Elegy for string orchestra Op. 58
13th July 1909 in London, Mansion House. Worshipful Company of Musicians, Memorial Concert
Rev. R. H. Hadden
Late Junior Warden
The Worshipful Company of Musicians
Orchestration: 1st Violins, 2nd Violins, Violas, Cellos, Bass
Performance Time: 5 minutes
- It was written on commission from the Worshipful Company of Musicians to honour the memory of the Rev. Robert Hadden.
- However, the echoes of the “Nimrod” variation from The Enigma Variations have led to the belief that it was meant as a tribute to Elgar’s closest friend and advisor, Augustus Jaeger. Jaeger had passed away only one month before after a long battle with tuberculosis and Elgar was devastated.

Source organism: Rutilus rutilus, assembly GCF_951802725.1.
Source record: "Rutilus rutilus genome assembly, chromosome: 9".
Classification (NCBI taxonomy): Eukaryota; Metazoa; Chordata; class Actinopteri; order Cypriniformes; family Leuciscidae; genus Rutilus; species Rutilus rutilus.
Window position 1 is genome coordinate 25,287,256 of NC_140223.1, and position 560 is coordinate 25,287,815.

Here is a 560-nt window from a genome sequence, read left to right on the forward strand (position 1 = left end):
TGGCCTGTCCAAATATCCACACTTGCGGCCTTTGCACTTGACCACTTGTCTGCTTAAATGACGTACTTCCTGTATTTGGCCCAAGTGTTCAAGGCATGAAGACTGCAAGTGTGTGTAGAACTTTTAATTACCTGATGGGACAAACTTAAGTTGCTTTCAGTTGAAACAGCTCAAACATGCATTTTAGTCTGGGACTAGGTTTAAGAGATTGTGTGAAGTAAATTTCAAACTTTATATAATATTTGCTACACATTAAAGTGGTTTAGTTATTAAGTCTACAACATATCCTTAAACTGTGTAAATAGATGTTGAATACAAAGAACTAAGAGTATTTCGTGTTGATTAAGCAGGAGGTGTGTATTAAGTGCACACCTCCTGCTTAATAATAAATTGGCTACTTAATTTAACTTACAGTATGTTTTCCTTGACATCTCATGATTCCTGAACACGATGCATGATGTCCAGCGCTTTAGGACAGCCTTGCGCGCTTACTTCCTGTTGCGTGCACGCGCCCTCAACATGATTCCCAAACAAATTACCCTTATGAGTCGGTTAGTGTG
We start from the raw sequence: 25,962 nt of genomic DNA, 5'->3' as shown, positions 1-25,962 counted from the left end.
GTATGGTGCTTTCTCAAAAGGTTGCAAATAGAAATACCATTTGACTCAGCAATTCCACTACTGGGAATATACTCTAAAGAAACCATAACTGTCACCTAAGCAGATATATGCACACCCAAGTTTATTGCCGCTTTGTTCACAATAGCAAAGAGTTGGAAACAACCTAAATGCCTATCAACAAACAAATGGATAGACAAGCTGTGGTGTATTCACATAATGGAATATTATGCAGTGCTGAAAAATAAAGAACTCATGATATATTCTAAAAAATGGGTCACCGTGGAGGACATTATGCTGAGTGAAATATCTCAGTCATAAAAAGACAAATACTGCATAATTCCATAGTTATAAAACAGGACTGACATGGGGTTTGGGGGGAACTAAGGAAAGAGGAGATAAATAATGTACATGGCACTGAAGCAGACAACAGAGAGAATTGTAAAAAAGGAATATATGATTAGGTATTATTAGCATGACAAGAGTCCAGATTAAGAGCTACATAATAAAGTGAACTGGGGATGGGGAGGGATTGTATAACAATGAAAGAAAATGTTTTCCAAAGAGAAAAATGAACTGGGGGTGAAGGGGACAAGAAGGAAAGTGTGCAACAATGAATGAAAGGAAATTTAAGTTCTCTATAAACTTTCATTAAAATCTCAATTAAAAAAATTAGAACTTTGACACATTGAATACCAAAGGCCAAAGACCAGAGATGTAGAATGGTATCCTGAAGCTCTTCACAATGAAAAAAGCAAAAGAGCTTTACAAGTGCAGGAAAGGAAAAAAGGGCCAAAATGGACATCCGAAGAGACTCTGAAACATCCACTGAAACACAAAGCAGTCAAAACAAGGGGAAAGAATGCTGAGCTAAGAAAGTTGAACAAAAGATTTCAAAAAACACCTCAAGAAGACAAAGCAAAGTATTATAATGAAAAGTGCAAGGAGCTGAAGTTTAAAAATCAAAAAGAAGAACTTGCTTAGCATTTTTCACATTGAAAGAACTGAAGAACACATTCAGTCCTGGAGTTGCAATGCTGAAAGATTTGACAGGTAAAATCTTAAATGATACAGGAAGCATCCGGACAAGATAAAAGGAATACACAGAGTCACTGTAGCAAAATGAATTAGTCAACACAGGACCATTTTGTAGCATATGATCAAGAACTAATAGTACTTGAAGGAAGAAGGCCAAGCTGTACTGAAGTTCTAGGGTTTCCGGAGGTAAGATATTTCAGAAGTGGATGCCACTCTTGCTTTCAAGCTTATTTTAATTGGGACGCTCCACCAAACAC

- Jaeger was head of publishing at Novello Music when he and Elgar first met in 1897. His encouragement, advice and friendship was invaluable to the composer. Jaeger was a champion of another composer on today’s programme: Samuel Coleridge-Taylor. In a letter to Elgar, he asserted that the young composer was “a genius”.
The opening section of this brief work has a deep, almost aching, dignity with an intensity that is unusual in Elgar’s writing. In the middle section he harkens back to his earlier lighter string works, perhaps recalling a happier time in his life and friendship with Jaeger. The opening is reprised but now with a calm acceptance of the finality of his friend’s passing.
Here is a recording of Sir Edward conducting the piece with the London Philharmonic Orchestra on August 29th 1933: